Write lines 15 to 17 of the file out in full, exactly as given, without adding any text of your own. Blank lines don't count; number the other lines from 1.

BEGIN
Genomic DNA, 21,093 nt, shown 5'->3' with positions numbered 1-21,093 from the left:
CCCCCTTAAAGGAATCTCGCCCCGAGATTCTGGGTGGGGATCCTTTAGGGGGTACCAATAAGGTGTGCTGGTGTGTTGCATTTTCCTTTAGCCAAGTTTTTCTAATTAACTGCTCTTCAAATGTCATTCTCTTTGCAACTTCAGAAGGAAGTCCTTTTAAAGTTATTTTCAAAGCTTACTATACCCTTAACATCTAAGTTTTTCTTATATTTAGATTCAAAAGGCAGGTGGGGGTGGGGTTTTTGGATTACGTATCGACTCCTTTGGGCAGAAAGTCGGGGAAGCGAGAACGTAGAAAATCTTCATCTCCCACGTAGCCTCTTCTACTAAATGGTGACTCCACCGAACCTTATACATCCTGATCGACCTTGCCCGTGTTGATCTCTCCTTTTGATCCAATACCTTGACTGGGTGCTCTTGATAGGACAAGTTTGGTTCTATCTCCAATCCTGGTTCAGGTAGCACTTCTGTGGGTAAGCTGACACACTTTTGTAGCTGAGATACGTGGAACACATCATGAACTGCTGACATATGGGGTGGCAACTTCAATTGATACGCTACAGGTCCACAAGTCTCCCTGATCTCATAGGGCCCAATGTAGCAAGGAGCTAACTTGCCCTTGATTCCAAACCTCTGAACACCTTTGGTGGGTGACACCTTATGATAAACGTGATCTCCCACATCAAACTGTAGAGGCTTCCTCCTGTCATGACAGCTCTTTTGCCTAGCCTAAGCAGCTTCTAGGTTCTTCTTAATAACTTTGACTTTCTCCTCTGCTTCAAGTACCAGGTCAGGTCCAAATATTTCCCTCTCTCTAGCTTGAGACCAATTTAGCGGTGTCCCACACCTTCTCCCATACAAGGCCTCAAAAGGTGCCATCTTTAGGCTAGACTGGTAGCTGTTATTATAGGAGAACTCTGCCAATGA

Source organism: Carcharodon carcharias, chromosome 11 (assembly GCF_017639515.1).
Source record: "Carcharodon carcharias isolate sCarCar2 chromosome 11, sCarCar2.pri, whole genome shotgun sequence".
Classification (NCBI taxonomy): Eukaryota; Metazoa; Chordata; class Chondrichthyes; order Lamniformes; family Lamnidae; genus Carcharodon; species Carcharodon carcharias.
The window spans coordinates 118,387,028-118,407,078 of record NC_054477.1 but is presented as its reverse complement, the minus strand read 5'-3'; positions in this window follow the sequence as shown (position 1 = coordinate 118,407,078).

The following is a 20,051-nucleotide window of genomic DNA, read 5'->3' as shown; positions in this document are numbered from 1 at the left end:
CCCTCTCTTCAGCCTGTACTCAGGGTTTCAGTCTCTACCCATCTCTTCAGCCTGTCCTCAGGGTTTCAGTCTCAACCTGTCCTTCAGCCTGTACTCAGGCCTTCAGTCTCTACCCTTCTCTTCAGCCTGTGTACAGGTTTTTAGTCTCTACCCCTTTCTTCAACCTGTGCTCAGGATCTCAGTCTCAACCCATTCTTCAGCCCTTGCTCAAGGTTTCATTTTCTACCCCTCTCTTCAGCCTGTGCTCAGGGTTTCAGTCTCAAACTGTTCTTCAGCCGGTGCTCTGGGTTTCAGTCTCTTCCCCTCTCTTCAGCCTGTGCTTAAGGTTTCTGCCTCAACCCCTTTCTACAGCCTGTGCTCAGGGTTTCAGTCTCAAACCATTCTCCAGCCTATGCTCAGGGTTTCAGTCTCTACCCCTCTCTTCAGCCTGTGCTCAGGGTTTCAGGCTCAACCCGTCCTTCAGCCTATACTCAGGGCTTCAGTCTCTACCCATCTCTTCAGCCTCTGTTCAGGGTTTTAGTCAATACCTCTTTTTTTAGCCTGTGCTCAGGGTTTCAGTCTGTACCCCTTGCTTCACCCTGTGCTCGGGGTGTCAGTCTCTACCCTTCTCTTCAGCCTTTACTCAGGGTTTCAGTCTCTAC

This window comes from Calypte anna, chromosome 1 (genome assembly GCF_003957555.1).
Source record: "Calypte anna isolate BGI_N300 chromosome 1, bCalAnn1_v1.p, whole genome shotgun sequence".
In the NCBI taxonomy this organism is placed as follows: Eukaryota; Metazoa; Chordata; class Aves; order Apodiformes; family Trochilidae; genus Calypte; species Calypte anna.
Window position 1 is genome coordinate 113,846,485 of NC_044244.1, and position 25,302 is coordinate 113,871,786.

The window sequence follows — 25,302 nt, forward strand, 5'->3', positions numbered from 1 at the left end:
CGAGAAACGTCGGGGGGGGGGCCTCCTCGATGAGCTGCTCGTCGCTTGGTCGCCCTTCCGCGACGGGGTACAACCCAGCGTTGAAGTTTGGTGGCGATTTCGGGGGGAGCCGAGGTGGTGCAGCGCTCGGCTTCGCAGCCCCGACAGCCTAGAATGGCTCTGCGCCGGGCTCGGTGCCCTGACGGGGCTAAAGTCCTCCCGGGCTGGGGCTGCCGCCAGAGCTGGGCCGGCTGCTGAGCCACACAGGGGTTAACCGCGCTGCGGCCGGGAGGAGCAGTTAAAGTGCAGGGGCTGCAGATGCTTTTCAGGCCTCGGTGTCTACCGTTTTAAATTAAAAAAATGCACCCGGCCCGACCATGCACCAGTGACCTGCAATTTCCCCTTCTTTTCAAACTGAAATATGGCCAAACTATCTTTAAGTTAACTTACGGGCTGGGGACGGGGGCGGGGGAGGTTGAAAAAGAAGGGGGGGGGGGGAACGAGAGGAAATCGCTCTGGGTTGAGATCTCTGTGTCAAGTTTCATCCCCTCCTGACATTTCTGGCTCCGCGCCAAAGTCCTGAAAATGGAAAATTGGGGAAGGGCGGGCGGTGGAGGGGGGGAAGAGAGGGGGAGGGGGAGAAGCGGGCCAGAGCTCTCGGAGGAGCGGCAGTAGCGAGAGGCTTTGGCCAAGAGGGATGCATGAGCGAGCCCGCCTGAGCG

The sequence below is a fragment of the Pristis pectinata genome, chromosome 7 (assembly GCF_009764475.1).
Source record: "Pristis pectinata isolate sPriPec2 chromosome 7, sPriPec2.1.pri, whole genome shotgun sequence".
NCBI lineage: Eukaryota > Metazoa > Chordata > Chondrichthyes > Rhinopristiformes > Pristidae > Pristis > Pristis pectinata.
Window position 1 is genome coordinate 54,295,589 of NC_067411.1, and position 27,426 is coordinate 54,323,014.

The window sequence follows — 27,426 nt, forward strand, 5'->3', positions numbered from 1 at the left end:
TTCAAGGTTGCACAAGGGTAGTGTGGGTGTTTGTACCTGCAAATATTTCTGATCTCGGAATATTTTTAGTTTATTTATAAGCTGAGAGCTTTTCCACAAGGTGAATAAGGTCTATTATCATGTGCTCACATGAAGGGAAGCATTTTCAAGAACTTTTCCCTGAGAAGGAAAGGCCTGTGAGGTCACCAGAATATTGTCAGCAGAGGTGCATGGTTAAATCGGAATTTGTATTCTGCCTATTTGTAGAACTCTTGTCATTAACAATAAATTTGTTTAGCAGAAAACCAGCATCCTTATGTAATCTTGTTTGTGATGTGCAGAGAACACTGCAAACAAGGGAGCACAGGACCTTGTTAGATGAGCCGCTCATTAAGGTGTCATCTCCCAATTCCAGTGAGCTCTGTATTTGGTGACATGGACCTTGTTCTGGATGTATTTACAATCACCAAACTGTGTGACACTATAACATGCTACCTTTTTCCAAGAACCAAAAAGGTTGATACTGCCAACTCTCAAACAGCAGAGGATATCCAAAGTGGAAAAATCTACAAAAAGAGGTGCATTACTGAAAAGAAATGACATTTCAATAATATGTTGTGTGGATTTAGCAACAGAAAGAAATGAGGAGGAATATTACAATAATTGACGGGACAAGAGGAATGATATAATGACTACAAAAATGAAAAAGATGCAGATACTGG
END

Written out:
The sequence below is a fragment of the Pristis pectinata genome, chromosome 7 (assembly GCF_009764475.1).
Source record: "Pristis pectinata isolate sPriPec2 chromosome 7, sPriPec2.1.pri, whole genome shotgun sequence".
NCBI lineage: Eukaryota > Metazoa > Chordata > Chondrichthyes > Rhinopristiformes > Pristidae > Pristis > Pristis pectinata.